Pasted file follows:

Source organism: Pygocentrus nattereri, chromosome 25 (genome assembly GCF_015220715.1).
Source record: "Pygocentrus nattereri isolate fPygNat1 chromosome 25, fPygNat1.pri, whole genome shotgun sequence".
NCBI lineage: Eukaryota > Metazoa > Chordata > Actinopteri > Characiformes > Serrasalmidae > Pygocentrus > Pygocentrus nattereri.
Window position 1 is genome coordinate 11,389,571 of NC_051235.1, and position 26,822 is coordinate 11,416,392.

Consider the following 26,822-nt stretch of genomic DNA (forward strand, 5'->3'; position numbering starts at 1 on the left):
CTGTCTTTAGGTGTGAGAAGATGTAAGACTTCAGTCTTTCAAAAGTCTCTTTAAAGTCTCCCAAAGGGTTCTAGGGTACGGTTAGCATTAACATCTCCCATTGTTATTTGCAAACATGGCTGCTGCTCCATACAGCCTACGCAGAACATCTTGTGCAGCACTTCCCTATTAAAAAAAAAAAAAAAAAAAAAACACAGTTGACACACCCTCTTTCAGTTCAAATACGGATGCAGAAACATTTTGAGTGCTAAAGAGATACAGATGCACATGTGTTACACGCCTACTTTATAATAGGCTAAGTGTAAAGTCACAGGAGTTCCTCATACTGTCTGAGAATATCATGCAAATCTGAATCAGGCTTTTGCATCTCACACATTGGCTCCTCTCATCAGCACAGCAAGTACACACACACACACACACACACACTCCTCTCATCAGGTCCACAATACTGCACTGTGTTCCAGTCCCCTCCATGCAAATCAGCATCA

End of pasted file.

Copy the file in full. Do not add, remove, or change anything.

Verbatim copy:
Source organism: Pygocentrus nattereri, chromosome 25 (genome assembly GCF_015220715.1).
Source record: "Pygocentrus nattereri isolate fPygNat1 chromosome 25, fPygNat1.pri, whole genome shotgun sequence".
NCBI lineage: Eukaryota > Metazoa > Chordata > Actinopteri > Characiformes > Serrasalmidae > Pygocentrus > Pygocentrus nattereri.
Window position 1 is genome coordinate 11,389,571 of NC_051235.1, and position 26,822 is coordinate 11,416,392.

Consider the following 26,822-nt stretch of genomic DNA (forward strand, 5'->3'; position numbering starts at 1 on the left):
CTGTCTTTAGGTGTGAGAAGATGTAAGACTTCAGTCTTTCAAAAGTCTCTTTAAAGTCTCCCAAAGGGTTCTAGGGTACGGTTAGCATTAACATCTCCCATTGTTATTTGCAAACATGGCTGCTGCTCCATACAGCCTACGCAGAACATCTTGTGCAGCACTTCCCTATTAAAAAAAAAAAAAAAAAAAAAACACAGTTGACACACCCTCTTTCAGTTCAAATACGGATGCAGAAACATTTTGAGTGCTAAAGAGATACAGATGCACATGTGTTACACGCCTACTTTATAATAGGCTAAGTGTAAAGTCACAGGAGTTCCTCATACTGTCTGAGAATATCATGCAAATCTGAATCAGGCTTTTGCATCTCACACATTGGCTCCTCTCATCAGCACAGCAAGTACACACACACACACACACACACACTCCTCTCATCAGGTCCACAATACTGCACTGTGTTCCAGTCCCCTCCATGCAAATCAGCATCA